When the ruling council asks them to take a mission to one of the ruined worlds, it seems like just the ticket. Of course, assembling a crew may be a problem, as some of the people Scorpia has in mind are in maximum security prisons deep underwater. Ultimately, what they find on Gaia may turn out to be more terrifying than pacifying.

This looks to be the middle of a trilogy, but it has a solid arc of its own, setting the stage for wherever Merbeth wants to go with it. Family is never easy, and over the course of the book the Kaisers will forge some new bonds, break some old, and come to terms with who they are…at least for the moment.

Orders of Battle (Frontlines Book 7) by Marko Kloos | 08 Dec 2020|47North

I don’t usually include books in a long series, but Orders of Battle starts a new arc in Marko Kloos series about the war between Earth and the Big Grey Blobs called the Lankies, so it’s a good place to jump in. We’ve followed Major Andrew Grayson from his start in a housing project through the entire conflict with the Lankies, and this book opens with him in command of a training facility on Earth, looking forward to retiring and finding a patch of green where he can spend time with his wife, who still outranks him.

When a senior offer asks him to lead a special tactics team on a somewhat vague mission, Andrew is conflicted. Not just because training is a cushy gig and he gets to spend time with his gal, but because the General offering the job has screwed him over in the past. The problem is that Brigadier General Khaled Masoud may be a right bastard, but when he points out to Andrew that he misses being at the pointy end of the spear, our boy knows the General is just plain right.

Besides, he gets to command a team of the best the service has to offer onboard a brand new Avenger class warship, and it’s probably a quick in-and-out mission to test the Lanky’s responses.  Unless it turns out to be something much, much, more.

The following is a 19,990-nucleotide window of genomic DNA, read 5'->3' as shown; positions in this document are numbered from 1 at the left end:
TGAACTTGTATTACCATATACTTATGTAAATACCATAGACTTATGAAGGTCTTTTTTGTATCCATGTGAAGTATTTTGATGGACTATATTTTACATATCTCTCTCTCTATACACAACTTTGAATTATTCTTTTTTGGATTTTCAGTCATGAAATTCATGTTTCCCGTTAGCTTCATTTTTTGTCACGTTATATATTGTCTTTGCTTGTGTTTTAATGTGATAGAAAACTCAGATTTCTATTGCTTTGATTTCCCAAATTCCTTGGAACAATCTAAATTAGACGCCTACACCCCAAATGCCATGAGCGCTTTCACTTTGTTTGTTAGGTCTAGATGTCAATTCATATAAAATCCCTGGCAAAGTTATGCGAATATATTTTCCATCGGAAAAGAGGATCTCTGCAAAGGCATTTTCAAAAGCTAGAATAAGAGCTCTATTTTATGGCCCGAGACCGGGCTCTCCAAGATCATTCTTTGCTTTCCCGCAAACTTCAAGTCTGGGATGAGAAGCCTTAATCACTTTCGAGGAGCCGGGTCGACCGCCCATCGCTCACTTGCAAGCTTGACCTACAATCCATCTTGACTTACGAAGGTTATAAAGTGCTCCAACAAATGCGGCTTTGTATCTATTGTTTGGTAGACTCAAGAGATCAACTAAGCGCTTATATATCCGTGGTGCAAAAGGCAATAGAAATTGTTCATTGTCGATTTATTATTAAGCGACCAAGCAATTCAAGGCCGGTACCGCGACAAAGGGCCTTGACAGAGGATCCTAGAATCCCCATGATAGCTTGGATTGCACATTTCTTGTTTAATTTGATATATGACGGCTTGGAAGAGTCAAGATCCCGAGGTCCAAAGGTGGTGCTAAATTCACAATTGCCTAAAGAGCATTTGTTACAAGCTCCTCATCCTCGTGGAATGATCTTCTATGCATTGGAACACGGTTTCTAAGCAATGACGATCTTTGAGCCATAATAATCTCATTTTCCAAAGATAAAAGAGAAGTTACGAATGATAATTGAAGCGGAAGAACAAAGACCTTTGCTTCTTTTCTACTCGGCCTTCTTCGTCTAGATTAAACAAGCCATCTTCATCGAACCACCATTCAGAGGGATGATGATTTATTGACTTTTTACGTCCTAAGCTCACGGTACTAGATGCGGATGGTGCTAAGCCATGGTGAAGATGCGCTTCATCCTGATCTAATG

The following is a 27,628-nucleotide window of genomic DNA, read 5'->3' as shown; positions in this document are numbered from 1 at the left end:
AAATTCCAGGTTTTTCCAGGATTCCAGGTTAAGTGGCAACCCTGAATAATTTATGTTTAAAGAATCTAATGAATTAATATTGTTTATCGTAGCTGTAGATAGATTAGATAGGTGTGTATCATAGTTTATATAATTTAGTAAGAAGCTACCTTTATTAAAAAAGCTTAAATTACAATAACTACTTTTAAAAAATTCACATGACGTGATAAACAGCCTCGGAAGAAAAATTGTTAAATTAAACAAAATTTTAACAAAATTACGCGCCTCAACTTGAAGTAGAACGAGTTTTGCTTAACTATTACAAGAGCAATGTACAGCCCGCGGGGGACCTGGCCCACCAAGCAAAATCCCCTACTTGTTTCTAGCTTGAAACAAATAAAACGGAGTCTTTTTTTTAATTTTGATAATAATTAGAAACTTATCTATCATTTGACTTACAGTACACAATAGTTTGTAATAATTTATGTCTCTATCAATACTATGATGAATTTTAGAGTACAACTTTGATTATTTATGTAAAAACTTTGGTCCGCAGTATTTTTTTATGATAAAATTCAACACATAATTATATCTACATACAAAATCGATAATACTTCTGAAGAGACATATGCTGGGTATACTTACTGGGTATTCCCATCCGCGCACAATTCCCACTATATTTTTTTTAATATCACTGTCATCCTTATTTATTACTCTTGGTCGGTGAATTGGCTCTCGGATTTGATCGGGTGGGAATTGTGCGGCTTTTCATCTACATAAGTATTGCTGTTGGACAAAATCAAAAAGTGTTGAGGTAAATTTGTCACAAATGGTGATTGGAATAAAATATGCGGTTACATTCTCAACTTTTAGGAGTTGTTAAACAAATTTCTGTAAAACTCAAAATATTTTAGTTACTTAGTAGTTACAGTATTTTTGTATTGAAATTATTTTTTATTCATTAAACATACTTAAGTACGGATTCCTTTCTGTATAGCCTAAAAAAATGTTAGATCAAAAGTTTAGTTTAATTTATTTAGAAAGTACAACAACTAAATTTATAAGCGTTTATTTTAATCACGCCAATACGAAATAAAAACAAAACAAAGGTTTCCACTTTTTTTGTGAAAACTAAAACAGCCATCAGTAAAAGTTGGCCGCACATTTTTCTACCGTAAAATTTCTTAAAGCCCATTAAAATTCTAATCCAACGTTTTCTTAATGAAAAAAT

Andrew is a tremendously likable character, the sort of thoughtful commander that science fiction often serves up, and he’s matured a lot over the previous books. He’s still young for his rank, though a war will do that, and all his battles won’t be with the enemy. Marko Kloos remains one of the best mil-sf writers out there, and the only objection to his work, either here or in his Palladium series, is that they’re too short. The alternative (waiting longer between books) is a painful alternative, so I’ll take what I can get. Highly recommended.

Colonyside: A Novel by Michael Mammay | 29 Dec 2020|Harper Voyager

There’s a trope in fiction where you give a job you don’t really want done to some washed-up cop, private investigator or a Colonel passed over for flag rank. Think Miller in the Expanse. Well, Colonel Carl Butler (retired) might look like that guy from a distance, having committed planetcide twice and been thrown under the bus for it, but he’s the exact opposite.

If you give Carl Butler a job, you’d better really want it done, because getting it done is his thing, no matter the cost.

When a powerful CEO’s daughter goes missing at a research facility, Butler’s old friend and former commander, General Serata, taps Carl to look into it, and even gives him a small team of military personnel, including Carl’s old friend Mac for muscle and the very efficient Captain Fader, who is pretty much the opposite of the rule-breaking Colonel. No team is complete without a hacker, so Carl reaches out to Ganos. Ganos has even less regard for rules than Carl does, and a pretty big chip on her shoulder because of that thing that happened, but they’ll all work it out.

When they reach the colony planet they find its governor under a corporate stooge’s thumb, a military tied up in local red tape, and an environmental movement that hasn’t forgotten Butler’s role in killing planets and alien species. It’s complicated. Fortunately, Carl has two cases of 12-year-old Ferra Three whiskey, and a cargo crate full of ammunition provided by some old friends to smooth over the rough spots.

It’s a good setup, and if it’s reminiscent of the first two books, that’s just Carl’s past coming back to haunt him. The team gels nicely, and it could have been the launching point for a series of books, but it might be time for Carl to really retire. Either way, it’s a fine read clearly informed by the author’s own military background.

Collections, Anthologies, and Novellas

The Founder Effect by Robert E. Hampson and Sandra L. Medlock | Dec 1, 2020` | 01 Dec 2020|Baen

If you were put off by Kim Stanley Robinson’s Aurora (2015) in which he beat his drum that Earth is the only place humans can expect to survive, you’ll find The Founder Effect a reassuring blast from the past, where humanity moving out to the stars is what we do. If you go by the cover and the publisher’s description, you’ll fall for the heroic narrative portrayed by the blaster-wielding pair on the cover.  To be sure, you’ll find some high-octane adventure inside, but for the most part, you’ll find something much better; stories of ordinary people solving extraordinary problems in order to find a foothold forty light-years from earth.